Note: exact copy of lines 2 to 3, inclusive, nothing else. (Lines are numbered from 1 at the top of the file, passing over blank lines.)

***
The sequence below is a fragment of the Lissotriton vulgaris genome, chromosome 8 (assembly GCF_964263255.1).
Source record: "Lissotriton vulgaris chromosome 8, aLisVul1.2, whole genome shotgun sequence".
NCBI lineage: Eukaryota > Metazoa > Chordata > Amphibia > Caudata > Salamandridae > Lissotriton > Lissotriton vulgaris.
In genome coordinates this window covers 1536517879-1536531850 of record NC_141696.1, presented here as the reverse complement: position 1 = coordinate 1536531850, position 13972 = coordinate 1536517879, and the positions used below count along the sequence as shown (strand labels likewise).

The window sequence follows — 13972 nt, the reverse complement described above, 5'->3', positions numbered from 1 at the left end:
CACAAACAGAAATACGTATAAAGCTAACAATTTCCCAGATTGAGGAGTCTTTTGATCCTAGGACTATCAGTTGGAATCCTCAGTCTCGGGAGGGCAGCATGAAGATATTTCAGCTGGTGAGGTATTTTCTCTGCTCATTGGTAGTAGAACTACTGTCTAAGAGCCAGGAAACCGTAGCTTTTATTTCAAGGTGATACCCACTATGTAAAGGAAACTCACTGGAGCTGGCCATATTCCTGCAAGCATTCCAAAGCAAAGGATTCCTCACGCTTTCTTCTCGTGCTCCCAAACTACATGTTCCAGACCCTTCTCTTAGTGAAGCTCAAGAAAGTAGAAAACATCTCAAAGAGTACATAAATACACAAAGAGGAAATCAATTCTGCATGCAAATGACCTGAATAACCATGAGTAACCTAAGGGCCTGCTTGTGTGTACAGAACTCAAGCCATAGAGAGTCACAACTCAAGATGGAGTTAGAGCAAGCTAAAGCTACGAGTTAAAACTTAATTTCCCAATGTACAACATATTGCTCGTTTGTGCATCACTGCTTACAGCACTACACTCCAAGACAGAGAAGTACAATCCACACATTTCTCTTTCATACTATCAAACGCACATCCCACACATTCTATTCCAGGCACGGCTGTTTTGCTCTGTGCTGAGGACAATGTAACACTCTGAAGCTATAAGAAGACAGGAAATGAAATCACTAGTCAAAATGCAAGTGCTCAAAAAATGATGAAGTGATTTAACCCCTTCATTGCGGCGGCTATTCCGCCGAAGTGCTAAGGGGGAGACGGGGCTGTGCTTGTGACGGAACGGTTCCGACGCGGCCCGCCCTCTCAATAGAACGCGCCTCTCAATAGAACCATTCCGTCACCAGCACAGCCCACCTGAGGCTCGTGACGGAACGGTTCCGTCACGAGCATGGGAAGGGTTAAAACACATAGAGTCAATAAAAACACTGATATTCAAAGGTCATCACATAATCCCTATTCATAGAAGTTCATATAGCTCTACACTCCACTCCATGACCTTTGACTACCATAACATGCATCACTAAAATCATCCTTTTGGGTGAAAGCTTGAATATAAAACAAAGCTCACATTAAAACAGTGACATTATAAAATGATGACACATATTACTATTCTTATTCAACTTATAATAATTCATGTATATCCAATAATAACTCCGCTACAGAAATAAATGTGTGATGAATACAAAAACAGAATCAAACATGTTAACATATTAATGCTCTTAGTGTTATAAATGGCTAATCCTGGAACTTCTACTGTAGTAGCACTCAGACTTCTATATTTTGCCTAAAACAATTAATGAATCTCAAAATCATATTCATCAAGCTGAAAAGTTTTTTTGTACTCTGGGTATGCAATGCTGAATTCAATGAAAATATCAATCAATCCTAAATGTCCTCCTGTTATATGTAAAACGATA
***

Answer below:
Source record: "Lissotriton vulgaris chromosome 8, aLisVul1.2, whole genome shotgun sequence".
NCBI lineage: Eukaryota > Metazoa > Chordata > Amphibia > Caudata > Salamandridae > Lissotriton > Lissotriton vulgaris.